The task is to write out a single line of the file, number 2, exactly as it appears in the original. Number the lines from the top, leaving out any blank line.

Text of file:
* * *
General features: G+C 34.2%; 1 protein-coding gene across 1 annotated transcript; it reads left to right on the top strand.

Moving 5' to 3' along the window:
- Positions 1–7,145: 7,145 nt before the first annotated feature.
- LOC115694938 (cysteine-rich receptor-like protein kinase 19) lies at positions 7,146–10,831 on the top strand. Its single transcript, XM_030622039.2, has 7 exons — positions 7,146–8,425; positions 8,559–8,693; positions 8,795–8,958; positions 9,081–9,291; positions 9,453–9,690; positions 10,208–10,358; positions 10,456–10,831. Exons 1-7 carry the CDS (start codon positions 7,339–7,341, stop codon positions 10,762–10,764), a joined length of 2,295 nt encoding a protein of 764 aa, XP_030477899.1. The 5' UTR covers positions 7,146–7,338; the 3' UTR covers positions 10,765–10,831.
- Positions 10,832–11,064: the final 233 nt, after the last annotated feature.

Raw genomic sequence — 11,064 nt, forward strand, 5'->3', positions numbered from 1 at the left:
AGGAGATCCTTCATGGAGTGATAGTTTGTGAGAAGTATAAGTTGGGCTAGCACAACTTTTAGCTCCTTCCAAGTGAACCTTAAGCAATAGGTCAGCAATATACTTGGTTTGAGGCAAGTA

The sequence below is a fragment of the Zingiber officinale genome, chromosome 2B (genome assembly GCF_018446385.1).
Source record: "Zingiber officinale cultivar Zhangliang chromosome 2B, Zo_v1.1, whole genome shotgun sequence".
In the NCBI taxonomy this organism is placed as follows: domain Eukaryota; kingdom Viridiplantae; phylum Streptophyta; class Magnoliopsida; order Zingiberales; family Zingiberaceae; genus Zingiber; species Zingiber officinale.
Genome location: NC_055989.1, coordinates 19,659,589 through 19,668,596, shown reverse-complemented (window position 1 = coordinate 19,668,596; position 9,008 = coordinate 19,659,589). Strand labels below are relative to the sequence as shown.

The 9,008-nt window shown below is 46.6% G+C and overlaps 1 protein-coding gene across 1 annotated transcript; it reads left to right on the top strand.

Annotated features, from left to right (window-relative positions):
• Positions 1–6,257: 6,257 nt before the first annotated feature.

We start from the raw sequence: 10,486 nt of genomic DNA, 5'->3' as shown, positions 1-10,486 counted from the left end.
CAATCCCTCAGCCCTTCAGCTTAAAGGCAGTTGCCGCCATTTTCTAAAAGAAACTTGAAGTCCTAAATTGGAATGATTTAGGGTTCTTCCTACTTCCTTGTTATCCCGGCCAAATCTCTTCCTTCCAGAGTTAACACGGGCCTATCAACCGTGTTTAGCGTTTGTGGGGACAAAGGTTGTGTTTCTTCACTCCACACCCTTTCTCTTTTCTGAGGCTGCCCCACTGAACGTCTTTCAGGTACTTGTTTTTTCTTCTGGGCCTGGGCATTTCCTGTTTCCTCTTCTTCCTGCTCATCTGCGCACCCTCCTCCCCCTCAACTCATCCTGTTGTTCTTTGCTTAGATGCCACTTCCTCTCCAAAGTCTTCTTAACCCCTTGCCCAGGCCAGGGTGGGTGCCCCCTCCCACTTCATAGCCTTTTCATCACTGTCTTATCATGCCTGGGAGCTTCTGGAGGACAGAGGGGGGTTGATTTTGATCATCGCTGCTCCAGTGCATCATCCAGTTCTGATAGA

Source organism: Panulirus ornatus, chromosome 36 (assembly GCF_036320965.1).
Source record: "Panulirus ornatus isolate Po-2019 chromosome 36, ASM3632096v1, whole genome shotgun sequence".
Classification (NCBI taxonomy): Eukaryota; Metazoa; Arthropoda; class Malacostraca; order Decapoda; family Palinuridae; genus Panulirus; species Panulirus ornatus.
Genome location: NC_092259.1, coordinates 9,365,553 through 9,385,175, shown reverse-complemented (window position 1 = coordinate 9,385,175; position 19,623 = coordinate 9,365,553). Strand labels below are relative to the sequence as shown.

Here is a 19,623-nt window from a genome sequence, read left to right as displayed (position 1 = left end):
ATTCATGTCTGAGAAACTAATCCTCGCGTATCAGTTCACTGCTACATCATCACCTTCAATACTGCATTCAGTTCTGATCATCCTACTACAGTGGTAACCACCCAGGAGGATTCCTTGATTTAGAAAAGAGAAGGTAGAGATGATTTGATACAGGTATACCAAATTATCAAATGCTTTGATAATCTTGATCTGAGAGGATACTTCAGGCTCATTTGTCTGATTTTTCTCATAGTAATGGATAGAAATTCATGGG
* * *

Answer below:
Moving 5' to 3' along the window: